A lot happened in that two weeks and it was a wonderful time. With a broken camera, I have no pictures to show. Only memories. But I'd like to share some of my favorite "pop culture" engagements with you, the loyal readers. Understand that these are merely the "normal"/"boring" things I did in NYC. The rest of the two weeks were filled with copious amounts of loving, drink and a drug here and there. And that's the truth.
Watching Artificial Intelligence.
We caught this one on Broadway, so I guess that is noteworthy enough. What put the icing on the cake was that just before the show I decided to make a boneheaded move and actually "conversate" with a shady looking New Yorker. He was overweight, he smelled funny, he was holding a ripped GAP bag and he was staring at the billboard. I should have known better. However, I like to reach out, so I decided to ask him about the movie. Now, you need to understand that I'm a pop culture junkie. I knew all about A.I. I knew it was supposed to be good and that it had already turned a few heads. And frankly, I would watch apes scratching each other, if I knew Stanley Kubrick was involved. And, indeed, I have watched apes scratching when Stanley Kubrick was involved.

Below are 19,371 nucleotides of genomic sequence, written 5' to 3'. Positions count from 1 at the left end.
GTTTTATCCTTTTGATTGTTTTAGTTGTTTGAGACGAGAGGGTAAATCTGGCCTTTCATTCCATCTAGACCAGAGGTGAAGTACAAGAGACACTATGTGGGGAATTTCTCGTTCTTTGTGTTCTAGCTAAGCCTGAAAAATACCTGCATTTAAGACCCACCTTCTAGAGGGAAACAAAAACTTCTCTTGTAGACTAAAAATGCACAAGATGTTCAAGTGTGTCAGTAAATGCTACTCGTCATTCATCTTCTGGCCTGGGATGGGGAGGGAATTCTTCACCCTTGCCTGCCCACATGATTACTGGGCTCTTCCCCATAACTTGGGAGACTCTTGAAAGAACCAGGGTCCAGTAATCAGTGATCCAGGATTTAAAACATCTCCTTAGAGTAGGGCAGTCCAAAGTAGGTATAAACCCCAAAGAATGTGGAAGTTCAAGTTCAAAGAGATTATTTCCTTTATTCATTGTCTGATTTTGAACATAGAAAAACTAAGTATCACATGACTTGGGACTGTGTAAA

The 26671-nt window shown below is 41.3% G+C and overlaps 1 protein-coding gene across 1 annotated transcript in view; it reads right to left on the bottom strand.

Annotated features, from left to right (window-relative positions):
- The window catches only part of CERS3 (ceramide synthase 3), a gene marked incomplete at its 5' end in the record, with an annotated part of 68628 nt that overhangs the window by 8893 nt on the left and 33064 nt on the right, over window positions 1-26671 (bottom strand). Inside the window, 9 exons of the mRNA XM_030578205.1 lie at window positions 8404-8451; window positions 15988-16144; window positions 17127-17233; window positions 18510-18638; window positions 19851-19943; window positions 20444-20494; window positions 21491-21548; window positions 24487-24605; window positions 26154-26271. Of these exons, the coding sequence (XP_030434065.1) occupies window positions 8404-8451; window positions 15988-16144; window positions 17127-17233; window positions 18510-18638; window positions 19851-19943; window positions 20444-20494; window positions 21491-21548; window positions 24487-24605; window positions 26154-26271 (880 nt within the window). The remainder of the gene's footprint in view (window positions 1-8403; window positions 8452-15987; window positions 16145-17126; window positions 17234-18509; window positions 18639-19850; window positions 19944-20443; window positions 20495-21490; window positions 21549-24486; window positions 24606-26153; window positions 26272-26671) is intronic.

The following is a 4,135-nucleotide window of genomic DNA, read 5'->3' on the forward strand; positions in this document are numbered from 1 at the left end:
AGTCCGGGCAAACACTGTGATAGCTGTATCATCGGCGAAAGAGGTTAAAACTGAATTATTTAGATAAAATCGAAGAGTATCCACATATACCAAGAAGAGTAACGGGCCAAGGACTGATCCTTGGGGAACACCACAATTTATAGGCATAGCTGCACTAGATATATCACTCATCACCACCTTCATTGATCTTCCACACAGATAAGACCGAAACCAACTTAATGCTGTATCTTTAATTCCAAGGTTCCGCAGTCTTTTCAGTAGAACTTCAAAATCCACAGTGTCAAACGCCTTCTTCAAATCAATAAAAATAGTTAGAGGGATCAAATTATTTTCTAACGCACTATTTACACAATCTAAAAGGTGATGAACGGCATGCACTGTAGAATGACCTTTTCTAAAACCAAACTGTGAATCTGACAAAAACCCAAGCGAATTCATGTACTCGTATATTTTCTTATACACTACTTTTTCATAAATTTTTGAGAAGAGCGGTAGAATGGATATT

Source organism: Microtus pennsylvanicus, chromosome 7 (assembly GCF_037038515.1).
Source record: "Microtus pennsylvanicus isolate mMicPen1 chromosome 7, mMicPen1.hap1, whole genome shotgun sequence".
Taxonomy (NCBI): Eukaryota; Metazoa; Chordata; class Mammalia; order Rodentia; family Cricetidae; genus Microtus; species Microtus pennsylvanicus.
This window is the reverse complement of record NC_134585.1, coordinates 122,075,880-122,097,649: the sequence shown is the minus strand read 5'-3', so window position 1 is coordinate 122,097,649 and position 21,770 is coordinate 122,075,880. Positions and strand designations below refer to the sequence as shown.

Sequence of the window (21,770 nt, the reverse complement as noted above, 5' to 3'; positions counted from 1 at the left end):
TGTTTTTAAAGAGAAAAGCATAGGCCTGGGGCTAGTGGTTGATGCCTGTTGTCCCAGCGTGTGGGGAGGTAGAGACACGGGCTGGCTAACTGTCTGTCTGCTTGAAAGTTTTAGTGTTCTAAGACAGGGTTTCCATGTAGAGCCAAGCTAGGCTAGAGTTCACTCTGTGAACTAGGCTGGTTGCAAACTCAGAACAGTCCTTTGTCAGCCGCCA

ME: Heard anything about this movie?
NUT: Yeah. Artificial Intelligence.
ME: Yeah. Any good?
ME: Is it any good?
NUT: Oh yeah.
ME: What's it about?
NUT: Artificial Intelligence. It's about, you know, Artificial Intelligence.
ME: containing sarcasm and laughter Oh, right. What's it about?
NUT: Artificial Intelligence.
ME: Spielberg directed it, right?
NUT: I dunno. Yeah, SPIELBERG! Yeah, I think he did.
I made my excuses and we left, laughing loudly as we stumbled into the Irish pub/bar before the show. Even as we bought the tickets, this nut was screaming "Ten-Ten. This movie starts at Ten-Ten". Helpful considering the showtimes were listed in BIG FUCKING CAPITALS AND SHINY LIGHTS!!111